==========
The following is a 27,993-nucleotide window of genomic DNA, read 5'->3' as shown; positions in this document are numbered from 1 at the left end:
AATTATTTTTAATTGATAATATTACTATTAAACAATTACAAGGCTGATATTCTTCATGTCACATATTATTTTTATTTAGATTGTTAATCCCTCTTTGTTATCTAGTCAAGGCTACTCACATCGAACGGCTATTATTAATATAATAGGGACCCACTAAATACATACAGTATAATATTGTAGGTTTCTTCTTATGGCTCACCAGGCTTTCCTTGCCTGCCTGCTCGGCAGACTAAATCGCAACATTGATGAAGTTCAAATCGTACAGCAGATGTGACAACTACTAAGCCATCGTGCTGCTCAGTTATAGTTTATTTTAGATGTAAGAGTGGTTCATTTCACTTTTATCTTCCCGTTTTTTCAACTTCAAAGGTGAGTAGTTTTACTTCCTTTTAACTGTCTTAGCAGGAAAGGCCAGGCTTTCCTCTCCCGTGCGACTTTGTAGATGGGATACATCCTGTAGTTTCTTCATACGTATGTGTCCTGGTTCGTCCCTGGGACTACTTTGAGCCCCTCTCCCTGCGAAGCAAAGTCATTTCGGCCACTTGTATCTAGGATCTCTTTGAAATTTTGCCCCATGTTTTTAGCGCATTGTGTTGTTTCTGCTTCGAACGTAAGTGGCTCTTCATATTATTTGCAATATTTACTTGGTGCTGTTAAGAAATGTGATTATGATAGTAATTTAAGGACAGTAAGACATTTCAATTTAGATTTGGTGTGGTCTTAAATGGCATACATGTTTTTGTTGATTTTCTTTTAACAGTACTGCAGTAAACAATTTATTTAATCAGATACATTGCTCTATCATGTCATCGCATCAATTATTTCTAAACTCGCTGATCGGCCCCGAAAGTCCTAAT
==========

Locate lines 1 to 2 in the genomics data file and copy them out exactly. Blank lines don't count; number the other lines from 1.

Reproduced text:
The following is a 27,993-nucleotide window of genomic DNA, read 5'->3' as shown; positions in this document are numbered from 1 at the left end:
AATTATTTTTAATTGATAATATTACTATTAAACAATTACAAGGCTGATATTCTTCATGTCACATATTATTTTTATTTAGATTGTTAATCCCTCTTTGTTATCTAGTCAAGGCTACTCACATCGAACGGCTATTATTAATATAATAGGGACCCACTAAATACATACAGTATAATATTGTAGGTTTCTTCTTATGGCTCACCAGGCTTTCCTTGCCTGCCTGCTCGGCAGACTAAATCGCAACATTGATGAAGTTCAAATCGTACAGCAGATGTGACAACTACTAAGCCATCGTGCTGCTCAGTTATAGTTTATTTTAGATGTAAGAGTGGTTCATTTCACTTTTATCTTCCCGTTTTTTCAACTTCAAAGGTGAGTAGTTTTACTTCCTTTTAACTGTCTTAGCAGGAAAGGCCAGGCTTTCCTCTCCCGTGCGACTTTGTAGATGGGATACATCCTGTAGTTTCTTCATACGTATGTGTCCTGGTTCGTCCCTGGGACTACTTTGAGCCCCTCTCCCTGCGAAGCAAAGTCATTTCGGCCACTTGTATCTAGGATCTCTTTGAAATTTTGCCCCATGTTTTTAGCGCATTGTGTTGTTTCTGCTTCGAACGTAAGTGGCTCTTCATATTATTTGCAATATTTACTTGGTGCTGTTAAGAAATGTGATTATGATAGTAATTTAAGGACAGTAAGACATTTCAATTTAGATTTGGTGTGGTCTTAAATGGCATACATGTTTTTGTTGATTTTCTTTTAACAGTACTGCAGTAAACAATTTATTTAATCAGATACATTGCTCTATCATGTCATCGCATCAATTATTTCTAAACTCGCTGATCGGCCCCGAAAGTCCTAAT